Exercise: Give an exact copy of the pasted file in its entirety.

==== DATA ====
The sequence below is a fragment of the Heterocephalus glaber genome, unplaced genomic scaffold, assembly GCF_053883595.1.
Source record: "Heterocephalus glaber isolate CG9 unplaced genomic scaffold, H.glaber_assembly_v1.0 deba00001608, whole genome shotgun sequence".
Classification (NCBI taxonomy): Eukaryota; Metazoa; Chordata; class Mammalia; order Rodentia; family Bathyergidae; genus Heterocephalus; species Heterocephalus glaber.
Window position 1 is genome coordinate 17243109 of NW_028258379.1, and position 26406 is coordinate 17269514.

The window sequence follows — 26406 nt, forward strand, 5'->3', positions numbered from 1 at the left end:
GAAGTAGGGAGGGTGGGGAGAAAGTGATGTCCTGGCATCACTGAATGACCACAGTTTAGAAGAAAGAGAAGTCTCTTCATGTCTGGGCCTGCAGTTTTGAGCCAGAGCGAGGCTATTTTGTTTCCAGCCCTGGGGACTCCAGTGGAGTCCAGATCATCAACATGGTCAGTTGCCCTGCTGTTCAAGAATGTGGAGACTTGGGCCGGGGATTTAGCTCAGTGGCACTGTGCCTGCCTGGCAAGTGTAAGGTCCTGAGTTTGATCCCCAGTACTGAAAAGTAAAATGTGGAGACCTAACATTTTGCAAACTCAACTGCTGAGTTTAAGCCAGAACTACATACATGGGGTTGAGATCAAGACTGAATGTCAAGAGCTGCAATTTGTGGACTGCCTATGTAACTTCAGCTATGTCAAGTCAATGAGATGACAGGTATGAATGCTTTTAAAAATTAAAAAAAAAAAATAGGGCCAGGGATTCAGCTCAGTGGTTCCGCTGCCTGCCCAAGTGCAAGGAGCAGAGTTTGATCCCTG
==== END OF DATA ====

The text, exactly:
The sequence below is a fragment of the Heterocephalus glaber genome, unplaced genomic scaffold, assembly GCF_053883595.1.
Source record: "Heterocephalus glaber isolate CG9 unplaced genomic scaffold, H.glaber_assembly_v1.0 deba00001608, whole genome shotgun sequence".
Classification (NCBI taxonomy): Eukaryota; Metazoa; Chordata; class Mammalia; order Rodentia; family Bathyergidae; genus Heterocephalus; species Heterocephalus glaber.
Window position 1 is genome coordinate 17243109 of NW_028258379.1, and position 26406 is coordinate 17269514.

The window sequence follows — 26406 nt, forward strand, 5'->3', positions numbered from 1 at the left end:
GAAGTAGGGAGGGTGGGGAGAAAGTGATGTCCTGGCATCACTGAATGACCACAGTTTAGAAGAAAGAGAAGTCTCTTCATGTCTGGGCCTGCAGTTTTGAGCCAGAGCGAGGCTATTTTGTTTCCAGCCCTGGGGACTCCAGTGGAGTCCAGATCATCAACATGGTCAGTTGCCCTGCTGTTCAAGAATGTGGAGACTTGGGCCGGGGATTTAGCTCAGTGGCACTGTGCCTGCCTGGCAAGTGTAAGGTCCTGAGTTTGATCCCCAGTACTGAAAAGTAAAATGTGGAGACCTAACATTTTGCAAACTCAACTGCTGAGTTTAAGCCAGAACTACATACATGGGGTTGAGATCAAGACTGAATGTCAAGAGCTGCAATTTGTGGACTGCCTATGTAACTTCAGCTATGTCAAGTCAATGAGATGACAGGTATGAATGCTTTTAAAAATTAAAAAAAAAAAATAGGGCCAGGGATTCAGCTCAGTGGTTCCGCTGCCTGCCCAAGTGCAAGGAGCAGAGTTTGATCCCTG